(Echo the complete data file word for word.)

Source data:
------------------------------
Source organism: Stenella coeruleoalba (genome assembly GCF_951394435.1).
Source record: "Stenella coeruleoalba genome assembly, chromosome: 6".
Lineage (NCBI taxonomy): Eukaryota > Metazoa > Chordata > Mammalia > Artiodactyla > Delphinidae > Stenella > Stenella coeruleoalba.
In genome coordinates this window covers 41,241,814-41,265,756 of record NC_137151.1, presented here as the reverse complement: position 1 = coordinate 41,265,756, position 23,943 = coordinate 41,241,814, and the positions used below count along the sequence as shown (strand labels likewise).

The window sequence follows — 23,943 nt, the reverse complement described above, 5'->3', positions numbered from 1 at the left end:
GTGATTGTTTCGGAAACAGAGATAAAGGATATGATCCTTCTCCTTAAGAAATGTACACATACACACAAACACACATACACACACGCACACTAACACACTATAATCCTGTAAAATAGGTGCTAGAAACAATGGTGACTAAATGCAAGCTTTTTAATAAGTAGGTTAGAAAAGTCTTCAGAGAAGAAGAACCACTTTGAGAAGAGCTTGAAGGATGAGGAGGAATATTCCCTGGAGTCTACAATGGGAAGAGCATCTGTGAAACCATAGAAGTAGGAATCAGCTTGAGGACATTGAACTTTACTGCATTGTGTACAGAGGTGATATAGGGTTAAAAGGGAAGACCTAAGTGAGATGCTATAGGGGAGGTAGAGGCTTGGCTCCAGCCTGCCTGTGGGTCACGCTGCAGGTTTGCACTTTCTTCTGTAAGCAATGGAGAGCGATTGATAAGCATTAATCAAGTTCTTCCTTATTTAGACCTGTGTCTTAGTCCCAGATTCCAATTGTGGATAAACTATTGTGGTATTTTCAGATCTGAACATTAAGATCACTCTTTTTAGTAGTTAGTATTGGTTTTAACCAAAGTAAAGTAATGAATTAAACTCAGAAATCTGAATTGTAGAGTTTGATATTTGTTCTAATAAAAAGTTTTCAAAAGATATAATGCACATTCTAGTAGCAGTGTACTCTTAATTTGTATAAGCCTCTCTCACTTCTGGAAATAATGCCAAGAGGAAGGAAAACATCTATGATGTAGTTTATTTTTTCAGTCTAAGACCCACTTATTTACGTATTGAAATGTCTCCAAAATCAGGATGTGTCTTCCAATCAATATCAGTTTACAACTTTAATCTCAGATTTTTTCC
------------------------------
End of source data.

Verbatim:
Source organism: Stenella coeruleoalba (genome assembly GCF_951394435.1).
Source record: "Stenella coeruleoalba genome assembly, chromosome: 6".
Lineage (NCBI taxonomy): Eukaryota > Metazoa > Chordata > Mammalia > Artiodactyla > Delphinidae > Stenella > Stenella coeruleoalba.
In genome coordinates this window covers 41,241,814-41,265,756 of record NC_137151.1, presented here as the reverse complement: position 1 = coordinate 41,265,756, position 23,943 = coordinate 41,241,814, and the positions used below count along the sequence as shown (strand labels likewise).

The window sequence follows — 23,943 nt, the reverse complement described above, 5'->3', positions numbered from 1 at the left end:
GTGATTGTTTCGGAAACAGAGATAAAGGATATGATCCTTCTCCTTAAGAAATGTACACATACACACAAACACACATACACACACGCACACTAACACACTATAATCCTGTAAAATAGGTGCTAGAAACAATGGTGACTAAATGCAAGCTTTTTAATAAGTAGGTTAGAAAAGTCTTCAGAGAAGAAGAACCACTTTGAGAAGAGCTTGAAGGATGAGGAGGAATATTCCCTGGAGTCTACAATGGGAAGAGCATCTGTGAAACCATAGAAGTAGGAATCAGCTTGAGGACATTGAACTTTACTGCATTGTGTACAGAGGTGATATAGGGTTAAAAGGGAAGACCTAAGTGAGATGCTATAGGGGAGGTAGAGGCTTGGCTCCAGCCTGCCTGTGGGTCACGCTGCAGGTTTGCACTTTCTTCTGTAAGCAATGGAGAGCGATTGATAAGCATTAATCAAGTTCTTCCTTATTTAGACCTGTGTCTTAGTCCCAGATTCCAATTGTGGATAAACTATTGTGGTATTTTCAGATCTGAACATTAAGATCACTCTTTTTAGTAGTTAGTATTGGTTTTAACCAAAGTAAAGTAATGAATTAAACTCAGAAATCTGAATTGTAGAGTTTGATATTTGTTCTAATAAAAAGTTTTCAAAAGATATAATGCACATTCTAGTAGCAGTGTACTCTTAATTTGTATAAGCCTCTCTCACTTCTGGAAATAATGCCAAGAGGAAGGAAAACATCTATGATGTAGTTTATTTTTTCAGTCTAAGACCCACTTATTTACGTATTGAAATGTCTCCAAAATCAGGATGTGTCTTCCAATCAATATCAGTTTACAACTTTAATCTCAGATTTTTTCC